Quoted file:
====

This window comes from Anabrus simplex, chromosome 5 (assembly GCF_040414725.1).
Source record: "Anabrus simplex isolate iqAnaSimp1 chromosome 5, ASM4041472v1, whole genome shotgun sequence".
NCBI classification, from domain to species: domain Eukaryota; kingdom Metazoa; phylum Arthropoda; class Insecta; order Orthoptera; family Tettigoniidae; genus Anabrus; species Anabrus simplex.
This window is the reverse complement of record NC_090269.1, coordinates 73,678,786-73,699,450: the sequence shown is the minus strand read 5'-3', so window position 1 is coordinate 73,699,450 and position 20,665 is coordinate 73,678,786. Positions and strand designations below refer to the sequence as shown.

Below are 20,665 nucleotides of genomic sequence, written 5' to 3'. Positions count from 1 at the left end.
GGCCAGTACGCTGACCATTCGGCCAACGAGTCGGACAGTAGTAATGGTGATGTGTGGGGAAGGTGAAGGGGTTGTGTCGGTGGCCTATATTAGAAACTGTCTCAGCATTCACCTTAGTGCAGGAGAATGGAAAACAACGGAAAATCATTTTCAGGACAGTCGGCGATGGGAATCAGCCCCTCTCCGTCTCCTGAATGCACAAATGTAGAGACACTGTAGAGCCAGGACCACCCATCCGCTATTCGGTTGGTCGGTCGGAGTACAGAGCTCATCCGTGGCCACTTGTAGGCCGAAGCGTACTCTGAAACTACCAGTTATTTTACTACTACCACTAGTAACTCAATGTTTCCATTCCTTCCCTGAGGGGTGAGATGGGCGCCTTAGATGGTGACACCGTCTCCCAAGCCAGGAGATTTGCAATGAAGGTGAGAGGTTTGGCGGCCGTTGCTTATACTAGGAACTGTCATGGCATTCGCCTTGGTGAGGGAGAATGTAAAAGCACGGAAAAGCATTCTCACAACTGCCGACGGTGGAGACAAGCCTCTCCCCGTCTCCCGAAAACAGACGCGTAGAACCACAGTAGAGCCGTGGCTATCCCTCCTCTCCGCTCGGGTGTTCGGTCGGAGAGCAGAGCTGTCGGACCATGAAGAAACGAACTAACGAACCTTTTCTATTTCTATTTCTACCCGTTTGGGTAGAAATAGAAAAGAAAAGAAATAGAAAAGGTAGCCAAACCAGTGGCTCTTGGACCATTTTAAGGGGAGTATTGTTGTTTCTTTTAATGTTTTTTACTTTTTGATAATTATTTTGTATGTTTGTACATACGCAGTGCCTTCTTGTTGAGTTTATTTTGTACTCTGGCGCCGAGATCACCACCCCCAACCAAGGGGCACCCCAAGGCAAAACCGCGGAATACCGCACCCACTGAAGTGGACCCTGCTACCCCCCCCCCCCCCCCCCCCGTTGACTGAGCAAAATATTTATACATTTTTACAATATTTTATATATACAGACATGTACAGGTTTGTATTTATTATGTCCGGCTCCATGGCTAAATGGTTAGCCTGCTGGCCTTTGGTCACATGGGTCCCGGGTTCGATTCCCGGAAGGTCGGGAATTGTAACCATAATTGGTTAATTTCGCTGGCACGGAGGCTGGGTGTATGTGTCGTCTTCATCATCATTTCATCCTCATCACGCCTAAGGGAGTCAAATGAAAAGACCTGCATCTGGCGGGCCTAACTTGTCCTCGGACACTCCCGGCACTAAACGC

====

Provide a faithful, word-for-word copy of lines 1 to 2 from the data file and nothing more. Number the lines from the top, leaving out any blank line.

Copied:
This window comes from Anabrus simplex, chromosome 5 (assembly GCF_040414725.1).
Source record: "Anabrus simplex isolate iqAnaSimp1 chromosome 5, ASM4041472v1, whole genome shotgun sequence".